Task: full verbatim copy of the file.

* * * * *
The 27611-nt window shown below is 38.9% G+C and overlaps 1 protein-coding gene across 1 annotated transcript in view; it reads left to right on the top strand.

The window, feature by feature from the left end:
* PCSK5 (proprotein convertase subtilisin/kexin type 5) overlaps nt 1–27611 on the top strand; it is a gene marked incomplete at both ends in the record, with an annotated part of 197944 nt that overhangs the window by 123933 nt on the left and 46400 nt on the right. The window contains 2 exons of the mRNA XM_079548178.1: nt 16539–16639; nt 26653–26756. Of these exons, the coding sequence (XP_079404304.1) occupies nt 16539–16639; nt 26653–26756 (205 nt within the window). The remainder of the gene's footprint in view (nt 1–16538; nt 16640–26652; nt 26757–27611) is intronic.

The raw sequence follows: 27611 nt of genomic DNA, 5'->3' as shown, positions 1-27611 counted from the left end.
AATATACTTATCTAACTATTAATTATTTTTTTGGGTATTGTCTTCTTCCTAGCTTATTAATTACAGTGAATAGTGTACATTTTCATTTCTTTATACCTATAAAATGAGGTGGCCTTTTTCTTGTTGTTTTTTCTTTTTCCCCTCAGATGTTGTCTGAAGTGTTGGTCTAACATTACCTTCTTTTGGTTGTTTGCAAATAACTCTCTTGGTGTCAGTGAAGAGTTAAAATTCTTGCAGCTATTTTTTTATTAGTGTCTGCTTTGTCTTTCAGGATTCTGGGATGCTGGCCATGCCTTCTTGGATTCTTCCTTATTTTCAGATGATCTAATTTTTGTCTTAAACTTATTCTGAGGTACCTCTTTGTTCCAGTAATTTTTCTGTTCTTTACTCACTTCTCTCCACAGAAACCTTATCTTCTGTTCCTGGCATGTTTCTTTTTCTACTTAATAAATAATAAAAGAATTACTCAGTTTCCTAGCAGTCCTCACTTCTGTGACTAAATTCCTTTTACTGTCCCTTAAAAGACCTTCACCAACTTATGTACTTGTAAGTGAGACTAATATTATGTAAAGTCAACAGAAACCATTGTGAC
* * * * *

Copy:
The 27611-nt window shown below is 38.9% G+C and overlaps 1 protein-coding gene across 1 annotated transcript in view; it reads left to right on the top strand.

The window, feature by feature from the left end:
* PCSK5 (proprotein convertase subtilisin/kexin type 5) overlaps nt 1–27611 on the top strand; it is a gene marked incomplete at both ends in the record, with an annotated part of 197944 nt that overhangs the window by 123933 nt on the left and 46400 nt on the right. The window contains 2 exons of the mRNA XM_079548178.1: nt 16539–16639; nt 26653–26756. Of these exons, the coding sequence (XP_079404304.1) occupies nt 16539–16639; nt 26653–26756 (205 nt within the window). The remainder of the gene's footprint in view (nt 1–16538; nt 16640–26652; nt 26757–27611) is intronic.

The raw sequence follows: 27611 nt of genomic DNA, 5'->3' as shown, positions 1-27611 counted from the left end.
AATATACTTATCTAACTATTAATTATTTTTTTGGGTATTGTCTTCTTCCTAGCTTATTAATTACAGTGAATAGTGTACATTTTCATTTCTTTATACCTATAAAATGAGGTGGCCTTTTTCTTGTTGTTTTTTCTTTTTCCCCTCAGATGTTGTCTGAAGTGTTGGTCTAACATTACCTTCTTTTGGTTGTTTGCAAATAACTCTCTTGGTGTCAGTGAAGAGTTAAAATTCTTGCAGCTATTTTTTTATTAGTGTCTGCTTTGTCTTTCAGGATTCTGGGATGCTGGCCATGCCTTCTTGGATTCTTCCTTATTTTCAGATGATCTAATTTTTGTCTTAAACTTATTCTGAGGTACCTCTTTGTTCCAGTAATTTTTCTGTTCTTTACTCACTTCTCTCCACAGAAACCTTATCTTCTGTTCCTGGCATGTTTCTTTTTCTACTTAATAAATAATAAAAGAATTACTCAGTTTCCTAGCAGTCCTCACTTCTGTGACTAAATTCCTTTTACTGTCCCTTAAAAGACCTTCACCAACTTATGTACTTGTAAGTGAGACTAATATTATGTAAAGTCAACAGAAACCATTGTGAC